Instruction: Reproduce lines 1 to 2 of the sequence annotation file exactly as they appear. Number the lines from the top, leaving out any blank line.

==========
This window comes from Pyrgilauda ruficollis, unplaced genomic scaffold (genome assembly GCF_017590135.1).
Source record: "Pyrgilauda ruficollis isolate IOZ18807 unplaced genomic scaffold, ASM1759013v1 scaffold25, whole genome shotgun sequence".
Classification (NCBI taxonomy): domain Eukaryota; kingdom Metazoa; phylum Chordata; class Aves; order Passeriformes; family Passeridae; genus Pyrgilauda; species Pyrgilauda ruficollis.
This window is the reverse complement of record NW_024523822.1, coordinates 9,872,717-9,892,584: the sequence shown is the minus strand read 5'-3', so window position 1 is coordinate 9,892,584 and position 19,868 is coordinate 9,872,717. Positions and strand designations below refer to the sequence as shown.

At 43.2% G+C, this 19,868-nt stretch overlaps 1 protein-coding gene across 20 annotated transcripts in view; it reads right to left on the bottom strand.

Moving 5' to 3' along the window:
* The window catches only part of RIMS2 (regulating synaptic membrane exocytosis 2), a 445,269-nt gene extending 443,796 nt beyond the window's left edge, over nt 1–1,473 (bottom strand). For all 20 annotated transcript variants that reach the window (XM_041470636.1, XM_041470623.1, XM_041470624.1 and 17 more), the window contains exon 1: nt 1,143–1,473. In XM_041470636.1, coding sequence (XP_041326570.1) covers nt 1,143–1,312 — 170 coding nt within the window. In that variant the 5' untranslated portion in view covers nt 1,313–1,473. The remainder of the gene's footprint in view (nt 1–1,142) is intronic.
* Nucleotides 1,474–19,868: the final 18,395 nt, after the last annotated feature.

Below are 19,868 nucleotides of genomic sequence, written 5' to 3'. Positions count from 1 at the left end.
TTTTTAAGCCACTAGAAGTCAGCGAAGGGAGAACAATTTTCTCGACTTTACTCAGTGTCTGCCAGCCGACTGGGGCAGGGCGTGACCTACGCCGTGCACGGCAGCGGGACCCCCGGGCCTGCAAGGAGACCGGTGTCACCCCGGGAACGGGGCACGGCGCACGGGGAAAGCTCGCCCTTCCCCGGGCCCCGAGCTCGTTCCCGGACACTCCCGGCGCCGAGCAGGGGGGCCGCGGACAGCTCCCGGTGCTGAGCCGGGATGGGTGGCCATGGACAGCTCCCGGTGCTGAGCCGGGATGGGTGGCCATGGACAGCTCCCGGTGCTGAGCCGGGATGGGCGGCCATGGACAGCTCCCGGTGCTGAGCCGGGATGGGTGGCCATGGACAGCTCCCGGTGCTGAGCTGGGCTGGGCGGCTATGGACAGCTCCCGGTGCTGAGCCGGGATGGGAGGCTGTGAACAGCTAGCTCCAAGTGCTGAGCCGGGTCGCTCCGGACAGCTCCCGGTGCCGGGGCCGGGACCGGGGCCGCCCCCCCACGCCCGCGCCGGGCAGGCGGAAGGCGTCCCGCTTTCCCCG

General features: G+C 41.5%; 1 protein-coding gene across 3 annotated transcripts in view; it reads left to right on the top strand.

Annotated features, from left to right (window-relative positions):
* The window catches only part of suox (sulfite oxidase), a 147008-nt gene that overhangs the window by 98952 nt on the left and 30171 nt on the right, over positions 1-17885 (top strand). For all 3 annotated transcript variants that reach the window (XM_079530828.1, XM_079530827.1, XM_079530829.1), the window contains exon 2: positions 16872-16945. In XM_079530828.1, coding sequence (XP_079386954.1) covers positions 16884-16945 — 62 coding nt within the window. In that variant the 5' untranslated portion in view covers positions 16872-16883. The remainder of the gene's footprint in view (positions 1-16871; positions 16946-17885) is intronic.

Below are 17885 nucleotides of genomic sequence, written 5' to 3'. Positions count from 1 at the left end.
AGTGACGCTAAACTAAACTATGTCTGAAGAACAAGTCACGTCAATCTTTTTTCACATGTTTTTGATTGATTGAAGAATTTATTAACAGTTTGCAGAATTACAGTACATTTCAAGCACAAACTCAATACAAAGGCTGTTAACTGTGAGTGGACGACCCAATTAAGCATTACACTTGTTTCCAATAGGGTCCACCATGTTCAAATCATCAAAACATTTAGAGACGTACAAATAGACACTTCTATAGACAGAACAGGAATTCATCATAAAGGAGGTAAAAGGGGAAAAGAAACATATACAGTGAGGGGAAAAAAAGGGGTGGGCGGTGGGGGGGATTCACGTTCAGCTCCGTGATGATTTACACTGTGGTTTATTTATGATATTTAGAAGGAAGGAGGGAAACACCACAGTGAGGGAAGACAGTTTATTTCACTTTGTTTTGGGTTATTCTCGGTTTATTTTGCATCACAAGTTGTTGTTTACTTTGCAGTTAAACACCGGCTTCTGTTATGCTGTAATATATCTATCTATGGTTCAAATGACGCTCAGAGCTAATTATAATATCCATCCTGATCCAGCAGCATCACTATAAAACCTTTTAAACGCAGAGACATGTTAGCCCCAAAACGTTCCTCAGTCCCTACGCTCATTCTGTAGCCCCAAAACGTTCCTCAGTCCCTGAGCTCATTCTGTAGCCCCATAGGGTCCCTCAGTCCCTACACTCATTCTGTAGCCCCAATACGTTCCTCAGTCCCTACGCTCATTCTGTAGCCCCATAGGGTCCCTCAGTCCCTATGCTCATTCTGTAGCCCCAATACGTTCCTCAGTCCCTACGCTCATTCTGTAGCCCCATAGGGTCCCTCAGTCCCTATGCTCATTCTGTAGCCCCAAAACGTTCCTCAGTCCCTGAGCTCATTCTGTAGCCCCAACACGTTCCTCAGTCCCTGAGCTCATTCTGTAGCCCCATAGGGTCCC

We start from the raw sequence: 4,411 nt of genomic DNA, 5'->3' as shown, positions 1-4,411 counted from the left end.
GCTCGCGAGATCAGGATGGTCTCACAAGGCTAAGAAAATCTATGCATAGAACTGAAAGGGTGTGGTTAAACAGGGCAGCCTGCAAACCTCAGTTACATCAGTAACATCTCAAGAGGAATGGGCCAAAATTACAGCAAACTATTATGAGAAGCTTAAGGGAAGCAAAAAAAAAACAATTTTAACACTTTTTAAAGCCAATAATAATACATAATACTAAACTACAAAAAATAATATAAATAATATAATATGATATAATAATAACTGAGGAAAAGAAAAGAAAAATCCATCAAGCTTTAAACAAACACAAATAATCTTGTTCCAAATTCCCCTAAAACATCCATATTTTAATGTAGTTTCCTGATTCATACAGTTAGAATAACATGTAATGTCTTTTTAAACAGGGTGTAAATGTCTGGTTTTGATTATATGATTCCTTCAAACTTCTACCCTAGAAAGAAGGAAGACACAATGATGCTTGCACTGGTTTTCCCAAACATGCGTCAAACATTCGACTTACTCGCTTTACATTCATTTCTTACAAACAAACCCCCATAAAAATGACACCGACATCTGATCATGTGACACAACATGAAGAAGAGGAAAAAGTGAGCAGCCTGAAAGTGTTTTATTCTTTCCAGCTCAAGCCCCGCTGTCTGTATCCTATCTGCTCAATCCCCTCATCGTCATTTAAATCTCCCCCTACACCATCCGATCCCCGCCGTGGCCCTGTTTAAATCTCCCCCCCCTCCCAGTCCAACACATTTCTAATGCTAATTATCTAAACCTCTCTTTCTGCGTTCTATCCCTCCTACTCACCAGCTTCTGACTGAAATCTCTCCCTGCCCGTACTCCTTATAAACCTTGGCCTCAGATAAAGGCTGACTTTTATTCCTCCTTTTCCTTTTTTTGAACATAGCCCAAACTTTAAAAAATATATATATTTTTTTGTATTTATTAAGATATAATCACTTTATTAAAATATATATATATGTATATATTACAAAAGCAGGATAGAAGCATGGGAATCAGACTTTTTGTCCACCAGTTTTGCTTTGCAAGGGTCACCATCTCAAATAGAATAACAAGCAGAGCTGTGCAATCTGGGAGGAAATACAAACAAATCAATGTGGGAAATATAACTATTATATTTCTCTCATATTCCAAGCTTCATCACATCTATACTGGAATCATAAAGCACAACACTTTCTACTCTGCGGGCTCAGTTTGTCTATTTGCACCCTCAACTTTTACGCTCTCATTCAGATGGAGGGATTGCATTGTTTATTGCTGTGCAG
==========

This window comes from Pyrgilauda ruficollis, unplaced genomic scaffold (genome assembly GCF_017590135.1).
Source record: "Pyrgilauda ruficollis isolate IOZ18807 unplaced genomic scaffold, ASM1759013v1 scaffold25, whole genome shotgun sequence".